My friend and I have decided that we want to explore the shops in the back where the ‘formal’ clothes are. Liberty is the one-stop destination for wedding shoppers who can’t afford to (or don’t want to) drop their life savings on designer joras (vernacular for ‘outfits’). The knockoffs available here have all the dazzling splendour of the originals, and besides being customisable, don’t cost an arm and a leg.
The inner shops are situated in an intricate labyrinth of alleyways, wound around each other in narrow square formations, selling loose fabric near the outside, and embroidered dresses inside.
All of the sellers are men, and as we pass by, they call our attention to their various products, quoting prices and bargains. But it is fairly obvious that my friend and I are out of place here — too young, too inexperienced, too unlikely to make a substantial purchase for them to waste much time on us.
I notice a friendly camaraderie between the men behind the counter and the women buying fabric. They are both haggling for the best deal they can get, and I realise that the marketplace (bazaar) is one of the few places I’ve seen where women can get just as loud and assertive as their male counterparts. It’s a game of experience, though, and as the two of us slink by the shops hoping no one will insist on selling us something, it occurs to me that the crisply professional, non-negotiable transactions I am accustomed to making in stores like Khaadi and Sapphire have left me ill equipped to shop here. For Liberty, I need my mother.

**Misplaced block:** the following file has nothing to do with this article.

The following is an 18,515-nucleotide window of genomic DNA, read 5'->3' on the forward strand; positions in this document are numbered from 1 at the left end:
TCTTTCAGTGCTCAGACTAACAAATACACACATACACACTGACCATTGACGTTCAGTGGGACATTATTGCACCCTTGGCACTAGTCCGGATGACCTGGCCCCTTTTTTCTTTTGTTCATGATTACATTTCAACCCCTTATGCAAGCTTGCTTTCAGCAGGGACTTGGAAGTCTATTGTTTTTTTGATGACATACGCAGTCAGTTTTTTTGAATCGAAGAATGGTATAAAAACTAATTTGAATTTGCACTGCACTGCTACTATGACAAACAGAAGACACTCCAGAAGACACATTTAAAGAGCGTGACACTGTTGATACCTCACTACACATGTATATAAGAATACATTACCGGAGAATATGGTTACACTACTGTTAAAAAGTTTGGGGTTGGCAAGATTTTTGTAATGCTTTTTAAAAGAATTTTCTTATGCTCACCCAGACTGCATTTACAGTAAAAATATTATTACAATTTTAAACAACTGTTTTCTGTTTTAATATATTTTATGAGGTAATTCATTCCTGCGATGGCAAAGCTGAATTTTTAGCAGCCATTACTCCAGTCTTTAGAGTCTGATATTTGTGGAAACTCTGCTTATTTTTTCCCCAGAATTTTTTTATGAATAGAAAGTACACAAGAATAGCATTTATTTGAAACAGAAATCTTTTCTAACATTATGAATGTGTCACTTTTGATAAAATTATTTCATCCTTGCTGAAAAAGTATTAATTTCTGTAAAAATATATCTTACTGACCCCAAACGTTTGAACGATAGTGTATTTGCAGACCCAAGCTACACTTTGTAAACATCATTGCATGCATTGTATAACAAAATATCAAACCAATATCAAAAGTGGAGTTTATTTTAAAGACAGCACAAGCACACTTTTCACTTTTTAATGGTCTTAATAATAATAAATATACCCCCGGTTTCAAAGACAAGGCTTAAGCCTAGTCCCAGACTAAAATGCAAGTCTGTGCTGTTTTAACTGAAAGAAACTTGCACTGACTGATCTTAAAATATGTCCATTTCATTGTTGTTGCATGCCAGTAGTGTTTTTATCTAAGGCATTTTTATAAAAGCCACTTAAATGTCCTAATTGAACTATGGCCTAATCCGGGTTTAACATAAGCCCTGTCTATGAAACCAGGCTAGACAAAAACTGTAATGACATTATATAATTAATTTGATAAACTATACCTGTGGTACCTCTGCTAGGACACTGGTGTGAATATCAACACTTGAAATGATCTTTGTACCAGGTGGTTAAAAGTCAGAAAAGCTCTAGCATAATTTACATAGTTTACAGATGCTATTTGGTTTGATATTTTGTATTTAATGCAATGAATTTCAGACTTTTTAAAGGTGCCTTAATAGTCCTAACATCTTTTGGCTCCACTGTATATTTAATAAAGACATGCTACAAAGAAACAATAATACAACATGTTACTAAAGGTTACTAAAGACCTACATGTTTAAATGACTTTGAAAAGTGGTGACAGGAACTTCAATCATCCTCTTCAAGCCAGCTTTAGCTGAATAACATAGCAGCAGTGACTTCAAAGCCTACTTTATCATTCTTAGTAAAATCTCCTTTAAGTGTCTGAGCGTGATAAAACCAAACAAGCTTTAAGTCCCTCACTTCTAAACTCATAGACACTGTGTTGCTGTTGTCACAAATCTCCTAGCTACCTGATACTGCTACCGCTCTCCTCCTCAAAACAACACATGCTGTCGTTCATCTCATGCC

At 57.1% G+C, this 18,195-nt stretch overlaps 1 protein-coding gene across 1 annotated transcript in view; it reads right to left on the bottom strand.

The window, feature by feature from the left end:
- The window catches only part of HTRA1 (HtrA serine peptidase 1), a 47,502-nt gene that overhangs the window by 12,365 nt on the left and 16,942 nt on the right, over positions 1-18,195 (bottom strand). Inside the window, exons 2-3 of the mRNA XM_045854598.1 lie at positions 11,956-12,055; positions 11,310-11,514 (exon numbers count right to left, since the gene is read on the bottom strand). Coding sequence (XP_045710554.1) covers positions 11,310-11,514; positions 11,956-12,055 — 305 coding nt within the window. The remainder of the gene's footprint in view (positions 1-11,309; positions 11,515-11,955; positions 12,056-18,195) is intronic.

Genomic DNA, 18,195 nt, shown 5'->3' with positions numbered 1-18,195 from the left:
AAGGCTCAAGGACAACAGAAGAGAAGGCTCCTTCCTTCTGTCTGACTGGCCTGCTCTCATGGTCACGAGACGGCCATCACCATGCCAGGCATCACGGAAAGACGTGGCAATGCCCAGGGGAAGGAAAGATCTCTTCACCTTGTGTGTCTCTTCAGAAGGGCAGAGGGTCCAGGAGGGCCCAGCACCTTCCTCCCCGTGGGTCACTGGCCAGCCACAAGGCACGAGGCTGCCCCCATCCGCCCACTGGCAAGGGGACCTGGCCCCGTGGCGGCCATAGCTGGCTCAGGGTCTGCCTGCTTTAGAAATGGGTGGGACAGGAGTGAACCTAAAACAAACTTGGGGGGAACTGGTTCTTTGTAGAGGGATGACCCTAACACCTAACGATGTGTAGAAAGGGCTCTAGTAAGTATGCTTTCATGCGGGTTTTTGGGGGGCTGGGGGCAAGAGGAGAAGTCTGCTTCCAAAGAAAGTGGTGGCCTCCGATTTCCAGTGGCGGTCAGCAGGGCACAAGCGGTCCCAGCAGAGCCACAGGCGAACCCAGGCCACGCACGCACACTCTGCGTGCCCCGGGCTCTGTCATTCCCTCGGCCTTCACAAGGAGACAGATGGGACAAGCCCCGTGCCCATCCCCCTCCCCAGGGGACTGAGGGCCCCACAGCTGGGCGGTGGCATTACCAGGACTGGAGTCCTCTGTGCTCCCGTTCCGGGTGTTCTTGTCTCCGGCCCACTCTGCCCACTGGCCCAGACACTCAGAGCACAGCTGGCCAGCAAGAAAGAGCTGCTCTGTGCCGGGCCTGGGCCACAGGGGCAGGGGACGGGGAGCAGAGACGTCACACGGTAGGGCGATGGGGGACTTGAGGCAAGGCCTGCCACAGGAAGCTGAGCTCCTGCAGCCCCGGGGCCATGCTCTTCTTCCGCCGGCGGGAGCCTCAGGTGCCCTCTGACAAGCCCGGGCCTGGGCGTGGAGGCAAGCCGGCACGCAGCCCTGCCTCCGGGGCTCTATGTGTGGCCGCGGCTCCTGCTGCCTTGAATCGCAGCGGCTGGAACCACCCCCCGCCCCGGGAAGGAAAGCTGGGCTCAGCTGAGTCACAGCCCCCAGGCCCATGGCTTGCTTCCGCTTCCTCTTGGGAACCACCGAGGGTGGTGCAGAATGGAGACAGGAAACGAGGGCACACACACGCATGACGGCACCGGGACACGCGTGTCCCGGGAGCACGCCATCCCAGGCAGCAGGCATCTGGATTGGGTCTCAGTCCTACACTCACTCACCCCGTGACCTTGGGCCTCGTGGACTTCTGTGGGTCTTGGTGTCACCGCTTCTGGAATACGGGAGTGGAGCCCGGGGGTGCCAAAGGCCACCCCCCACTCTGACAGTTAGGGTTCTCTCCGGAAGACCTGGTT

I can tell by the inflection of their voices as they yell to each other across the stalls that most of these men are Pathan. That’s usually good for a discount in Lahore even now, although I have realised that the younger ones — the ones who have grown up in the city — are less likely to be amicable just because we speak the same language.
My friend is snapping pictures of the little glass encased shops with their diamonte studded stools, and jewel encrusted mannequins. The camera doesn’t seem to be making anyone uncomfortable, but I am still slightly taken aback when a man at a jewellery stall waves towards his friend and tells my friend, “Iss ki photo kheencho!” (Take his picture). The gentleman in question doesn’t seem in the least embarrassed. He looks up and grins quite happily at the camera, and the first man asks us when the picture will come on tv.